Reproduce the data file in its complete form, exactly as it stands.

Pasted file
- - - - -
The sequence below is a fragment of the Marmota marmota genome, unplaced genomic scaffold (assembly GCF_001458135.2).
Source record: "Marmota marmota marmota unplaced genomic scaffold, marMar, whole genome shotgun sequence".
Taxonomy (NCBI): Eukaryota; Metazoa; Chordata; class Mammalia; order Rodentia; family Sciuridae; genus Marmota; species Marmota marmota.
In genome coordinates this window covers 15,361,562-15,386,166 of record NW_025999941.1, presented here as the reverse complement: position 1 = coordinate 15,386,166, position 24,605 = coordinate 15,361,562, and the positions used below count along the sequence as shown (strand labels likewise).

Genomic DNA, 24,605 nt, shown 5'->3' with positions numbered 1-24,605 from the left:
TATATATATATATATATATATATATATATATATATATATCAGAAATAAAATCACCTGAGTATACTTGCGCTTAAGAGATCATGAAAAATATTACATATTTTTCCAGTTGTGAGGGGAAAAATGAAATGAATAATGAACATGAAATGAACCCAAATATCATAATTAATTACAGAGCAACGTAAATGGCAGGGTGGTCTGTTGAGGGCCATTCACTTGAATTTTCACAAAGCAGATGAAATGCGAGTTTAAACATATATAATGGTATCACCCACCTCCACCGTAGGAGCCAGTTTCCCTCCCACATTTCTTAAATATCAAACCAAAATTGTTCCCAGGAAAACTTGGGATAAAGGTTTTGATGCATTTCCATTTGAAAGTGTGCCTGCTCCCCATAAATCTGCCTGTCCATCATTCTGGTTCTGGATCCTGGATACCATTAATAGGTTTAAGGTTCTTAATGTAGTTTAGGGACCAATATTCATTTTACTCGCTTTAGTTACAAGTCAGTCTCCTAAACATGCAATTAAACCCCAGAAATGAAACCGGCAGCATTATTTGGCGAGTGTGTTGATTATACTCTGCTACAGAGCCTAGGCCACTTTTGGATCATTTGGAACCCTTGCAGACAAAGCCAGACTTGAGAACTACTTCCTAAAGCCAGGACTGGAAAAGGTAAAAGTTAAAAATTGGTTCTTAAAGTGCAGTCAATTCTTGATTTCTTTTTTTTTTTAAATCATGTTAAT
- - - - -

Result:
The sequence below is a fragment of the Marmota marmota genome, unplaced genomic scaffold (assembly GCF_001458135.2).
Source record: "Marmota marmota marmota unplaced genomic scaffold, marMar, whole genome shotgun sequence".
Taxonomy (NCBI): Eukaryota; Metazoa; Chordata; class Mammalia; order Rodentia; family Sciuridae; genus Marmota; species Marmota marmota.
In genome coordinates this window covers 15,361,562-15,386,166 of record NW_025999941.1, presented here as the reverse complement: position 1 = coordinate 15,386,166, position 24,605 = coordinate 15,361,562, and the positions used below count along the sequence as shown (strand labels likewise).

Genomic DNA, 24,605 nt, shown 5'->3' with positions numbered 1-24,605 from the left:
TATATATATATATATATATATATATATATATATATATATCAGAAATAAAATCACCTGAGTATACTTGCGCTTAAGAGATCATGAAAAATATTACATATTTTTCCAGTTGTGAGGGGAAAAATGAAATGAATAATGAACATGAAATGAACCCAAATATCATAATTAATTACAGAGCAACGTAAATGGCAGGGTGGTCTGTTGAGGGCCATTCACTTGAATTTTCACAAAGCAGATGAAATGCGAGTTTAAACATATATAATGGTATCACCCACCTCCACCGTAGGAGCCAGTTTCCCTCCCACATTTCTTAAATATCAAACCAAAATTGTTCCCAGGAAAACTTGGGATAAAGGTTTTGATGCATTTCCATTTGAAAGTGTGCCTGCTCCCCATAAATCTGCCTGTCCATCATTCTGGTTCTGGATCCTGGATACCATTAATAGGTTTAAGGTTCTTAATGTAGTTTAGGGACCAATATTCATTTTACTCGCTTTAGTTACAAGTCAGTCTCCTAAACATGCAATTAAACCCCAGAAATGAAACCGGCAGCATTATTTGGCGAGTGTGTTGATTATACTCTGCTACAGAGCCTAGGCCACTTTTGGATCATTTGGAACCCTTGCAGACAAAGCCAGACTTGAGAACTACTTCCTAAAGCCAGGACTGGAAAAGGTAAAAGTTAAAAATTGGTTCTTAAAGTGCAGTCAATTCTTGATTTCTTTTTTTTTTTAAATCATGTTAAT